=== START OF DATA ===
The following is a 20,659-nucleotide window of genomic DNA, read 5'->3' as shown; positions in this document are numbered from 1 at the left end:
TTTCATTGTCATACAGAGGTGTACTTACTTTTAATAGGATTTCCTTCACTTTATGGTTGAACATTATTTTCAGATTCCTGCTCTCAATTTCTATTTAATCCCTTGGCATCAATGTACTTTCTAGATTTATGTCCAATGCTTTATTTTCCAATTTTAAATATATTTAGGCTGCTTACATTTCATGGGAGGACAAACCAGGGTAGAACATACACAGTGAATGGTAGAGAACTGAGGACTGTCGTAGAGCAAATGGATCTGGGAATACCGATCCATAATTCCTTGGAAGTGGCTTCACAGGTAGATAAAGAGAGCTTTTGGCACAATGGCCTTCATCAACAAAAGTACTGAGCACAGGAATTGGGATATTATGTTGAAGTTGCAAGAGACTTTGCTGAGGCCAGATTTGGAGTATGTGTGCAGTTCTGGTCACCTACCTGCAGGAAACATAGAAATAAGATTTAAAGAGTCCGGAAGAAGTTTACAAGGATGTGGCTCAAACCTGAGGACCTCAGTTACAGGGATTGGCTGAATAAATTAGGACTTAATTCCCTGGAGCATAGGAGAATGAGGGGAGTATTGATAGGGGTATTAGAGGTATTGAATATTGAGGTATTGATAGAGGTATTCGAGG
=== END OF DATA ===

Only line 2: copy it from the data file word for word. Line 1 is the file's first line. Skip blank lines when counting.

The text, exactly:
TTTCATTGTCATACAGAGGTGTACTTACTTTTAATAGGATTTCCTTCACTTTATGGTTGAACATTATTTTCAGATTCCTGCTCTCAATTTCTATTTAATCCCTTGGCATCAATGTACTTTCTAGATTTATGTCCAATGCTTTATTTTCCAATTTTAAATATATTTAGGCTGCTTACATTTCATGGGAGGACAAACCAGGGTAGAACATACACAGTGAATGGTAGAGAACTGAGGACTGTCGTAGAGCAAATGGATCTGGGAATACCGATCCATAATTCCTTGGAAGTGGCTTCACAGGTAGATAAAGAGAGCTTTTGGCACAATGGCCTTCATCAACAAAAGTACTGAGCACAGGAATTGGGATATTATGTTGAAGTTGCAAGAGACTTTGCTGAGGCCAGATTTGGAGTATGTGTGCAGTTCTGGTCACCTACCTGCAGGAAACATAGAAATAAGATTTAAAGAGTCCGGAAGAAGTTTACAAGGATGTGGCTCAAACCTGAGGACCTCAGTTACAGGGATTGGCTGAATAAATTAGGACTTAATTCCCTGGAGCATAGGAGAATGAGGGGAGTATTGATAGGGGTATTAGAGGTATTGAATATTGAGGTATTGATAGAGGTATTCGAGG